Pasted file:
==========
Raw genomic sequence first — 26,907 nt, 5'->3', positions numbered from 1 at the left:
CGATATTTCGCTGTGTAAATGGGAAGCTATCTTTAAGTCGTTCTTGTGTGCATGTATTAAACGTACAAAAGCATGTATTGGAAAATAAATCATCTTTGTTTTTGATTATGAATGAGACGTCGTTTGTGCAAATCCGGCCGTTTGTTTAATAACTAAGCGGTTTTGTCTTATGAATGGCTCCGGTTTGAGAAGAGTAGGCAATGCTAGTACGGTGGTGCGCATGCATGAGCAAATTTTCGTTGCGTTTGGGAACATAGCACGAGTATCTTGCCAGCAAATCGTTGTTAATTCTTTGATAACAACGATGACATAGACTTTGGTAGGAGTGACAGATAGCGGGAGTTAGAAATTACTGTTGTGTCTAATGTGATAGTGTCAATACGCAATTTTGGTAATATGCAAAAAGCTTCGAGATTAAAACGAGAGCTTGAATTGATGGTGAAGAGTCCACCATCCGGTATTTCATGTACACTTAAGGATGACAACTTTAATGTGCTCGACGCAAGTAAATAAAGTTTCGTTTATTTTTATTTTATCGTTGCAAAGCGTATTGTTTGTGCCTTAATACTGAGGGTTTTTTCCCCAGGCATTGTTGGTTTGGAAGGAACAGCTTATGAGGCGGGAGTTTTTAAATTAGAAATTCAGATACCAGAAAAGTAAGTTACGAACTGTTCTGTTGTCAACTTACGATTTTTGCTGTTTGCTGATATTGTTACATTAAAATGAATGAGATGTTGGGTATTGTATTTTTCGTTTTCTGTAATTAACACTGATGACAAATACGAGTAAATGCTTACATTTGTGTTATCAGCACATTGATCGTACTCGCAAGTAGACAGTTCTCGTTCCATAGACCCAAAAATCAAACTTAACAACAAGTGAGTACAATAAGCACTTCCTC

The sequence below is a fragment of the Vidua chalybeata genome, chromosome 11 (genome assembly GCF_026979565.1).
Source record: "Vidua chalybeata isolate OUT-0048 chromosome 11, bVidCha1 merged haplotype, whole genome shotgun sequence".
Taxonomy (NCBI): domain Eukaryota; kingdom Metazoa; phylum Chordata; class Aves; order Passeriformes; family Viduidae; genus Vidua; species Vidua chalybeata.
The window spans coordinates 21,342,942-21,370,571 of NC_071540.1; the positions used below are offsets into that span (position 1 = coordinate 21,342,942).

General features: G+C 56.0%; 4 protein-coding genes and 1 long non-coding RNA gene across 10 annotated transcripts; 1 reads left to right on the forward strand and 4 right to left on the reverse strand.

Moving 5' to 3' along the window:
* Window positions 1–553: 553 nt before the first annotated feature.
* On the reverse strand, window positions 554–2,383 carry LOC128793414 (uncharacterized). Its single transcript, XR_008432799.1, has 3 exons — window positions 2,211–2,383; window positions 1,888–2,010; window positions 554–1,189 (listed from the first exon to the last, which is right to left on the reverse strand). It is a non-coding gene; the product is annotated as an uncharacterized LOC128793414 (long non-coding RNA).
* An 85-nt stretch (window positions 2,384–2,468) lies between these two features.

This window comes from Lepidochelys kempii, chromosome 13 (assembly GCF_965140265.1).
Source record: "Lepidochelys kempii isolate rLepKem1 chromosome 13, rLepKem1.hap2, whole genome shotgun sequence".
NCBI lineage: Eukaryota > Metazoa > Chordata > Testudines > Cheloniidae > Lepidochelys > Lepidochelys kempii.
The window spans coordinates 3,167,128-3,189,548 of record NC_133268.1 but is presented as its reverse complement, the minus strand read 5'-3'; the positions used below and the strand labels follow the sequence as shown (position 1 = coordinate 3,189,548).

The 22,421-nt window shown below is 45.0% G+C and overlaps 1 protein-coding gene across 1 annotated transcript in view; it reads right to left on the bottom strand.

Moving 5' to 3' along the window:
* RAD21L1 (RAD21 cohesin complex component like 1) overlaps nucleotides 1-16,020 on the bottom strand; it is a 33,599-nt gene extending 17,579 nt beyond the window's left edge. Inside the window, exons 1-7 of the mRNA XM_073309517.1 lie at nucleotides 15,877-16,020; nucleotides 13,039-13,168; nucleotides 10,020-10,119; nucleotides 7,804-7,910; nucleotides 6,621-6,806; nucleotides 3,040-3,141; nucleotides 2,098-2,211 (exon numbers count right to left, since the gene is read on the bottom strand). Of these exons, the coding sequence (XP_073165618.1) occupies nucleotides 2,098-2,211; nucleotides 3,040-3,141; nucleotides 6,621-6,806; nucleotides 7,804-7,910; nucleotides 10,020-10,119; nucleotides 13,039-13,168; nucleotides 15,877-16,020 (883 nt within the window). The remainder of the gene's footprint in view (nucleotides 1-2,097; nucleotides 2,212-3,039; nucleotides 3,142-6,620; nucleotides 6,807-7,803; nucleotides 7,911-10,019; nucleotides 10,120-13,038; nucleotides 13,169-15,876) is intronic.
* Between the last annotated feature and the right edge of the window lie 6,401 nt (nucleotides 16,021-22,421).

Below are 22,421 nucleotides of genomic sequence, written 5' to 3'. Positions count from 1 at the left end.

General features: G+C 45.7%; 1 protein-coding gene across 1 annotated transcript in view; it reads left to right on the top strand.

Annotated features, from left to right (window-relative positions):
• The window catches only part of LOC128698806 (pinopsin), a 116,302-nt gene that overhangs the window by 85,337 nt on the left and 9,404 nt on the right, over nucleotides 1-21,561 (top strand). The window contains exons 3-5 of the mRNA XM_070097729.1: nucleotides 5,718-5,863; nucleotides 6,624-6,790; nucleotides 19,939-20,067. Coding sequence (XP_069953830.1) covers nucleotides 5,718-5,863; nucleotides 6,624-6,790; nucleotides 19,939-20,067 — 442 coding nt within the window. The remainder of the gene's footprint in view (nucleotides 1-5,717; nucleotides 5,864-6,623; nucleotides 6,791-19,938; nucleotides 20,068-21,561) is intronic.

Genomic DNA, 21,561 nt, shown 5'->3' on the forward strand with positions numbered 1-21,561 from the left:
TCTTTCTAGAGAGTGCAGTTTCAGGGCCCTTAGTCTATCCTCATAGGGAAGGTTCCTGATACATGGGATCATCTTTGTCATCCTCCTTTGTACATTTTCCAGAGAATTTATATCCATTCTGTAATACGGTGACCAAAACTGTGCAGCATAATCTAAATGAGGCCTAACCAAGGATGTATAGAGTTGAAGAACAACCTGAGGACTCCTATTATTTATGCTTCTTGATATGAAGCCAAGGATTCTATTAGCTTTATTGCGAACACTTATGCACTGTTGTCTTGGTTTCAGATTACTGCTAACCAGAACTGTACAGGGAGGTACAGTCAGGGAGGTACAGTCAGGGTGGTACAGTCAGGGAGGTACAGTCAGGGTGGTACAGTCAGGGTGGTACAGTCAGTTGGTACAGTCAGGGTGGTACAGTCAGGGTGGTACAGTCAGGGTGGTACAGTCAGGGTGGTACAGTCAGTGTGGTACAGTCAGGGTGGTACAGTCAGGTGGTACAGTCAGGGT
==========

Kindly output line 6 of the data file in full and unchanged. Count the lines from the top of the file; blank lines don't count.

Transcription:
The window spans coordinates 21,342,942-21,370,571 of NC_071540.1; the positions used below are offsets into that span (position 1 = coordinate 21,342,942).